Fantastic Fest 2013 Review: We Gotta Get Out of This Place



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A small slice of Texas Noir

Now here’s something that’s right in my wheelhouse: a pulpy film noir. Even better: a pulpy film noir set in my home state of Texas. We Gotta Get Out of This Place, the debut effort from brothers Simon and Zeke Hawkins, makes a case on why you shouldn’t mess with the Lone Star State.

No, this isn’t an environmental noir on the dangers of littering, but it does go to show that Texas has a criminal underbelly that is far from spotless.

The opening scene, set in a Whataburger (a Texas fast food favorite), declares its love for hard-boiled writer Jim Thompson, the man responsible for such novels as The Getaway, The Killer Inside Me, and my personal favorite, The Grifters. An Oklahoman that set most of his novels in Texas, Thompson once said that there are thirty-two ways to write a story, but there’s only one plot: things are not what they seem.

This statement is brought up in a little aside by Sue (Mackenzie Davis), a book-smart lass who loves to read mysteries, to Bobby (Jeremy Allen White), a not-so-smart guy, as the conversation switches gears from being about the correct vernacular for southern cooking (is it still Bacon & Eggs if there’s only one egg?) to a discussion about attending college and getting out of their small, cotton-producing Texas town.

Judging how these two act around one another you could easily mistake them for being a couple. Then Sue’s boyfriend, BJ (Logan Huffman), also Bobby’s best friend, scoots in beside her and takes over the conversation by suggesting they get wild and crazy in Corpus Christi. Unbeknownst to the others, BJ has ripped off their boss, Giff (Mark Pellgrino), stealing money from the work safe. Money that, as it turns out, belongs to local gangster “Big Red.” This singular act of lawlessness would in turn cause blood to be spilled and loyalties to be tested. If Sue and Bobby want to get out of their hodunk town, they’ll have to take part in a heist (along with BJ), a job that neither is fully prepared to pull off.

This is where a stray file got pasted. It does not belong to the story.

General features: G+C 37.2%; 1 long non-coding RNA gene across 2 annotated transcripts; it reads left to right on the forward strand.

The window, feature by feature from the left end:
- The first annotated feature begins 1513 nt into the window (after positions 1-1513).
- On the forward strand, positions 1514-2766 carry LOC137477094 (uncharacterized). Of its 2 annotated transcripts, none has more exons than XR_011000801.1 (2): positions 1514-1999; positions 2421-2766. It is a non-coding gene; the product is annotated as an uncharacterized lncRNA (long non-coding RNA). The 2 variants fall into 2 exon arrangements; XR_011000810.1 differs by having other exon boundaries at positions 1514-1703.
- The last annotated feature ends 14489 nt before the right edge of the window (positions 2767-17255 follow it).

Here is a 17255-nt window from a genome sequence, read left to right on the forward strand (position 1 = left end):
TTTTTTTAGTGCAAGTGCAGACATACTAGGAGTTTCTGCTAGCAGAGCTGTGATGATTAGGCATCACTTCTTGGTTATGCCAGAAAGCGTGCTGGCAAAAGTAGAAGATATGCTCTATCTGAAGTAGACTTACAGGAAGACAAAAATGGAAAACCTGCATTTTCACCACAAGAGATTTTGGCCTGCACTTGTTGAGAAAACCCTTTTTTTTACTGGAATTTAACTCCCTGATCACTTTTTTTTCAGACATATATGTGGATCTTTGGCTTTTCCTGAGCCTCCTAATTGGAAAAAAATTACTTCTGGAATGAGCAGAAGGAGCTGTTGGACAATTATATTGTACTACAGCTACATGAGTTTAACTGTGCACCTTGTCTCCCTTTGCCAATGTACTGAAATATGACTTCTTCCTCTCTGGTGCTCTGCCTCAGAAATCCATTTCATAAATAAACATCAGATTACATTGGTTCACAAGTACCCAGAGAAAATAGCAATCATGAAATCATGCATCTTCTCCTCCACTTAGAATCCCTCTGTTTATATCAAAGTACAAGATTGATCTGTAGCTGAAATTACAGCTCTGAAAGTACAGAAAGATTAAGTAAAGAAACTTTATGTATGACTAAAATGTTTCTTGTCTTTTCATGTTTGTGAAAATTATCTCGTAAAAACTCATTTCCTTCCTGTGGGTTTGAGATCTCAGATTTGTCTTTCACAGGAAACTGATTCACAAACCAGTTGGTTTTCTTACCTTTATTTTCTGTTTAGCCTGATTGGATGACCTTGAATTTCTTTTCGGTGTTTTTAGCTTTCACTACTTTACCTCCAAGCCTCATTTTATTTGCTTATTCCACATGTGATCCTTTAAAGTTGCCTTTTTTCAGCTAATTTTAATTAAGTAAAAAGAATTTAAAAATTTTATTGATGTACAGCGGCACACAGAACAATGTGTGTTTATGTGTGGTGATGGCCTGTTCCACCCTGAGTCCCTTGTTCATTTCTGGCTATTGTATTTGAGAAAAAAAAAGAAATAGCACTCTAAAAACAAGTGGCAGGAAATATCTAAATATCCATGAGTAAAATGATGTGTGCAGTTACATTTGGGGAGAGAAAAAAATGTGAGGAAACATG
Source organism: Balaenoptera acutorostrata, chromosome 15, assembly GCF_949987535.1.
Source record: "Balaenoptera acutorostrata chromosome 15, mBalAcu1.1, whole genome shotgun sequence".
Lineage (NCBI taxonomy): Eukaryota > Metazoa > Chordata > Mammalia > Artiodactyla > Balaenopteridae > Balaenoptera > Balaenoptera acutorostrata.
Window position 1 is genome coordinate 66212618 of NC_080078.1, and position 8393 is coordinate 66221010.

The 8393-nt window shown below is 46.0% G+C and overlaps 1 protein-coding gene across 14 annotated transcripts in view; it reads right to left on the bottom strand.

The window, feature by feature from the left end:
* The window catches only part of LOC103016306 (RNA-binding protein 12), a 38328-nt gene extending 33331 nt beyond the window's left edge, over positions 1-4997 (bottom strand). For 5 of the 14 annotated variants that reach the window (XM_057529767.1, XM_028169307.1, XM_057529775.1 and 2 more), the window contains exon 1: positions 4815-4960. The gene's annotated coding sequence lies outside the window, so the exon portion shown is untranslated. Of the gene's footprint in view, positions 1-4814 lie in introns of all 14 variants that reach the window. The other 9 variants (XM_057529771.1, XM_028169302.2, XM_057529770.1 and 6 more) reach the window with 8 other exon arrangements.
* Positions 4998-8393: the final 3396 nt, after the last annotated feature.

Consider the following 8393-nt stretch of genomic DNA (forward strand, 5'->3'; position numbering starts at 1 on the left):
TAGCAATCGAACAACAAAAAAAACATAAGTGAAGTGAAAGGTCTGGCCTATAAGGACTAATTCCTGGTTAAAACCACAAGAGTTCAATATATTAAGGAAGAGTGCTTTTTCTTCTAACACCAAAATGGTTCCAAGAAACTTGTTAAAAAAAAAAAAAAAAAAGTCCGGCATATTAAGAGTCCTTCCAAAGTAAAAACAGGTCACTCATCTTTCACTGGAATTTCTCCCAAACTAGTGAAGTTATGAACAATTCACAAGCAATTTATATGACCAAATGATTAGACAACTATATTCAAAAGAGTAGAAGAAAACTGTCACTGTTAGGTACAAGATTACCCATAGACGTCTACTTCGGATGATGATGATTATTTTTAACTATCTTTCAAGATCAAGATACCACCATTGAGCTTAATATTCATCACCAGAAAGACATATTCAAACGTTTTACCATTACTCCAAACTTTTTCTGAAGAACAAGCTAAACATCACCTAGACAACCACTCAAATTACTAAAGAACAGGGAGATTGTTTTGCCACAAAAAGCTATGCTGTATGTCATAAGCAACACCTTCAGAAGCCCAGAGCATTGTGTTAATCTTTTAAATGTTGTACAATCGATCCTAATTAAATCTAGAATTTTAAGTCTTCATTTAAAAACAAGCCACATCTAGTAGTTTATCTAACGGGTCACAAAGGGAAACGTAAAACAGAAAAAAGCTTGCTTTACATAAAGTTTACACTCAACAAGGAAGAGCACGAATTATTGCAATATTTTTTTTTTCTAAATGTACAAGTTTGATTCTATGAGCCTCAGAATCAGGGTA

We Gotta Get Out of This Place works as well as it does in large part because of its setting. Shot in Taft, TX, in early spring, the Hawkins brothers emphasize the desolateness of the land with its lack of farming crops. The community is near decay barely clinging on to the local cotton industry. Those who have read the writing on the wall have already made their way to the closest big city. Bobby and Sue want the same, though the same can’t be said for BJ, who is willing to screw over his girlfriend, who he suspects is sleeping with his best friend, so they can all be miserable together.

The love triangle that unfurls over the course of We Gotta Get Out of This Place spells doom for all parties. Sue has the determination to do more with herself than just work in a job that has her wearing oil-covered overalls. Bobby means well enough but lacks the smarts. Which means he’s perfect for being a film noir hero. As for BJ we can pretty much peg his character the moment he slides in next to Sue at the Whataburger. A boisterous fellow who can be a prick at times, BJ spells trouble.

With this being the first film by Simon and Zeke Hawkins it’s understandable if the direction lacks certain finesse. Thankfully, the brothers are benefitted by some talented actors and a good, if not predictable, script from first-timer Dutch Southern. Southern must be on the cusp of being a genre writer to know, because his next project (with producer Adi Shankar, who also worked on Dredd and The Grey) is the female answer to The Expendables, with Katee Sackhoff and Gina Carano, and rumored talent like Linda Hamilton and Pam Grier.

The biggest highlight for performances goes to Mark Pellegrino as Griff. As the heavy in this Texas Noir, he brings the quips to go along with his deadly bravado. Not bad for a guy who once tangled with Mel Gibson in Lethal Weapon 3 on his way to being a “Blonde Treehorn Thug” in The Big Lebowski. Jeremy Allen White as Bobby looked to be a familiar face, and then I remembered he was the emasculated son of Liev Schreiber and Naomi Watts in the god-awful Movie 43. Also looking like he could pass for Alex Winter’s younger brother White has good chemistry with Mackenzie Davis; both have a grounded quality about them, as two young lovers getting involved in a situation with no easy way out.

If there’s one problem with the film is that the narrative tries to be too smart for its own good in the late proceedings with character monologues that try to explain why he/she did what he/she did. This quibble aside, We Gotta Get Out of This Place is still a nice slice of Texas pulp noir that owns up to its Jim Thompson inspirations. Hopefully, it will play beyond its festival programming, because it’s a good little thriller that needs to find an audience.


Director(s): Simon and Zeke Hawkins
Writer(s): Dutch Southern
Notable Cast: Jeremy Allen White, Mackenzie Davis, Logan Huffman, Mark Pellegrino, William Devane, Jon Gries

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